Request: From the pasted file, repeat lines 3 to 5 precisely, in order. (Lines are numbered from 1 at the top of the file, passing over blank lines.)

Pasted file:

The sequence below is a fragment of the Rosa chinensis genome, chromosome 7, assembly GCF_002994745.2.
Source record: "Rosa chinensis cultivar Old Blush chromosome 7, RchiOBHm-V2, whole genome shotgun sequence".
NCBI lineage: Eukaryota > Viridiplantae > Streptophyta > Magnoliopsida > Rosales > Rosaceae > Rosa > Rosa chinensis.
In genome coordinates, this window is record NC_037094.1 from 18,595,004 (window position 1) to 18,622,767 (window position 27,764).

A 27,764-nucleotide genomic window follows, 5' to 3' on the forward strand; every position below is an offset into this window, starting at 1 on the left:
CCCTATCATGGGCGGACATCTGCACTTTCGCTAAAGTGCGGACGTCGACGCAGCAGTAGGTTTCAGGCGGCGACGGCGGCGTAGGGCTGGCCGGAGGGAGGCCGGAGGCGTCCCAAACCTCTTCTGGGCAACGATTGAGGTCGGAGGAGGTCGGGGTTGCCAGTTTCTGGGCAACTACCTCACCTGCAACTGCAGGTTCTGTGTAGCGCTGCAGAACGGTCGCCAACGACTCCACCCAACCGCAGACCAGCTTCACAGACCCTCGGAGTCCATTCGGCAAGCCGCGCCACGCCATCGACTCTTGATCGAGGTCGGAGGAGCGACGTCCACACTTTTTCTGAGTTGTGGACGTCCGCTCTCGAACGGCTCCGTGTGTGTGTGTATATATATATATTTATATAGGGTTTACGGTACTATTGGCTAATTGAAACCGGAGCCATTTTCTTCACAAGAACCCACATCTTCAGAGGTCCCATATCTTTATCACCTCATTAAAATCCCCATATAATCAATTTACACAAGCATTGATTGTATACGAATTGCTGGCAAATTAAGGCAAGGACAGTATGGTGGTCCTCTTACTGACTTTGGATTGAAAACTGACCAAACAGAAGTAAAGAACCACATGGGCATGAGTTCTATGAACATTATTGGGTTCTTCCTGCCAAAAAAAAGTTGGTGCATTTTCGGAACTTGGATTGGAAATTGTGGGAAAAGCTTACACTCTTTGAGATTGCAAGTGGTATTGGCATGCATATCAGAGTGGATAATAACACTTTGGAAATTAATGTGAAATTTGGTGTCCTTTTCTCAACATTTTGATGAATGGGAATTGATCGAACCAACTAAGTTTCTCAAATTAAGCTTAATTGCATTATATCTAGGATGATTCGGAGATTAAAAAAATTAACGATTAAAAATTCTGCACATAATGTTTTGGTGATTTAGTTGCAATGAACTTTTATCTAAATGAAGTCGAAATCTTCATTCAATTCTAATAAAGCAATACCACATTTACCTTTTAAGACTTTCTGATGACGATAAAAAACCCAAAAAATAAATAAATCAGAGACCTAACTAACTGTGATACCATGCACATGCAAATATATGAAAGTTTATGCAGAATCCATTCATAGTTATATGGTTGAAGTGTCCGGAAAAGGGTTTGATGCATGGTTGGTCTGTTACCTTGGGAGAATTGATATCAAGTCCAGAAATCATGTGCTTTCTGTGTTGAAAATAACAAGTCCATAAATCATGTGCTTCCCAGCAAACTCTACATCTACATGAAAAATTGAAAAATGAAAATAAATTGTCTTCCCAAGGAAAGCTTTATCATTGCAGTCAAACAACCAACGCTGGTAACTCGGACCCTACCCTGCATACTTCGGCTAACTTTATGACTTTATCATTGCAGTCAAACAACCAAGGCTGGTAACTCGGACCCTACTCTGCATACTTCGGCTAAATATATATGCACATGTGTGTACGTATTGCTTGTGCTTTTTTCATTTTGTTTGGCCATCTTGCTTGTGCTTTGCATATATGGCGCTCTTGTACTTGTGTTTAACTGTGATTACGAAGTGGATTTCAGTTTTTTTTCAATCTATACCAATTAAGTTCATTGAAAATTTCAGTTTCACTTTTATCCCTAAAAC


NCBI lineage: Eukaryota > Viridiplantae > Streptophyta > Magnoliopsida > Rosales > Rosaceae > Rosa > Rosa chinensis.
In genome coordinates, this window is record NC_037094.1 from 18,595,004 (window position 1) to 18,622,767 (window position 27,764).

A 27,764-nucleotide genomic window follows, 5' to 3' on the forward strand; every position below is an offset into this window, starting at 1 on the left: